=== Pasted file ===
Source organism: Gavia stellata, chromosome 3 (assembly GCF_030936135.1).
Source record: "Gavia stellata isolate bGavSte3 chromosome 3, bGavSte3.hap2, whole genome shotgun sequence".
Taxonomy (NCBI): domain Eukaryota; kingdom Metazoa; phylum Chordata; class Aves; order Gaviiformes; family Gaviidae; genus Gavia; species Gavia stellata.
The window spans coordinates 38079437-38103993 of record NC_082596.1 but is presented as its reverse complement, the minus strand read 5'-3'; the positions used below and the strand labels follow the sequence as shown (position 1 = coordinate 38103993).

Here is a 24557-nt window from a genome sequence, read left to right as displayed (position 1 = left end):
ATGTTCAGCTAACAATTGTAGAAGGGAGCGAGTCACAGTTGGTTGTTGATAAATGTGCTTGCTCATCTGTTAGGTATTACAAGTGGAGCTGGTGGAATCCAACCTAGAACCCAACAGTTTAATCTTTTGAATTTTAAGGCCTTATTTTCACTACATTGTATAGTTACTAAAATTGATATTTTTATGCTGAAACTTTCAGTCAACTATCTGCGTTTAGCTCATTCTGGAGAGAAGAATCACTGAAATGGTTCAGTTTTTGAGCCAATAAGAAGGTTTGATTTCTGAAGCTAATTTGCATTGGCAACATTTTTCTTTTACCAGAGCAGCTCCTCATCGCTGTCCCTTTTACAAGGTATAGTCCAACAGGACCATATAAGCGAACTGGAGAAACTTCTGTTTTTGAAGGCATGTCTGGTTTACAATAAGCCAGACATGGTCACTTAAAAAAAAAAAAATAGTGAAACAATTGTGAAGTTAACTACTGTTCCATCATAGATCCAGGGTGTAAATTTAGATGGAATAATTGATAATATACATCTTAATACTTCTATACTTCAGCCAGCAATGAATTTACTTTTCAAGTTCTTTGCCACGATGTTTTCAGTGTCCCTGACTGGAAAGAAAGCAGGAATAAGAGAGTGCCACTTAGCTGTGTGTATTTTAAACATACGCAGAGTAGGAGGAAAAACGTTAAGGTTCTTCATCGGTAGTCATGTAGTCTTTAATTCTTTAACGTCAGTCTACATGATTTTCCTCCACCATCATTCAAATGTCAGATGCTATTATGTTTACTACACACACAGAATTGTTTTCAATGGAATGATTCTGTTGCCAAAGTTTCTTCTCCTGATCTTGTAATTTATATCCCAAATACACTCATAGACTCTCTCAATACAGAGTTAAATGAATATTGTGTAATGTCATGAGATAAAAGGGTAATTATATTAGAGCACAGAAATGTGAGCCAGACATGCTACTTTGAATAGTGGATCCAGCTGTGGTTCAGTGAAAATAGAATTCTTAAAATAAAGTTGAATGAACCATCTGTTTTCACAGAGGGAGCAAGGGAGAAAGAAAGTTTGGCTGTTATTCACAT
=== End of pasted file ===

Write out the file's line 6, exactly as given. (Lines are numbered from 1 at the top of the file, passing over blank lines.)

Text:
ATGTTCAGCTAACAATTGTAGAAGGGAGCGAGTCACAGTTGGTTGTTGATAAATGTGCTTGCTCATCTGTTAGGTATTACAAGTGGAGCTGGTGGAATCCAACCTAGAACCCAACAGTTTAATCTTTTGAATTTTAAGGCCTTATTTTCACTACATTGTATAGTTACTAAAATTGATATTTTTATGCTGAAACTTTCAGTCAACTATCTGCGTTTAGCTCATTCTGGAGAGAAGAATCACTGAAATGGTTCAGTTTTTGAGCCAATAAGAAGGTTTGATTTCTGAAGCTAATTTGCATTGGCAACATTTTTCTTTTACCAGAGCAGCTCCTCATCGCTGTCCCTTTTACAAGGTATAGTCCAACAGGACCATATAAGCGAACTGGAGAAACTTCTGTTTTTGAAGGCATGTCTGGTTTACAATAAGCCAGACATGGTCACTTAAAAAAAAAAAAATAGTGAAACAATTGTGAAGTTAACTACTGTTCCATCATAGATCCAGGGTGTAAATTTAGATGGAATAATTGATAATATACATCTTAATACTTCTATACTTCAGCCAGCAATGAATTTACTTTTCAAGTTCTTTGCCACGATGTTTTCAGTGTCCCTGACTGGAAAGAAAGCAGGAATAAGAGAGTGCCACTTAGCTGTGTGTATTTTAAACATACGCAGAGTAGGAGGAAAAACGTTAAGGTTCTTCATCGGTAGTCATGTAGTCTTTAATTCTTTAACGTCAGTCTACATGATTTTCCTCCACCATCATTCAAATGTCAGATGCTATTATGTTTACTACACACACAGAATTGTTTTCAATGGAATGATTCTGTTGCCAAAGTTTCTTCTCCTGATCTTGTAATTTATATCCCAAATACACTCATAGACTCTCTCAATACAGAGTTAAATGAATATTGTGTAATGTCATGAGATAAAAGGGTAATTATATTAGAGCACAGAAATGTGAGCCAGACATGCTACTTTGAATAGTGGATCCAGCTGTGGTTCAGTGAAAATAGAATTCTTAAAATAAAGTTGAATGAACCATCTGTTTTCACAGAGGGAGCAAGGGAGAAAGAAAGTTTGGCTGTTATTCACAT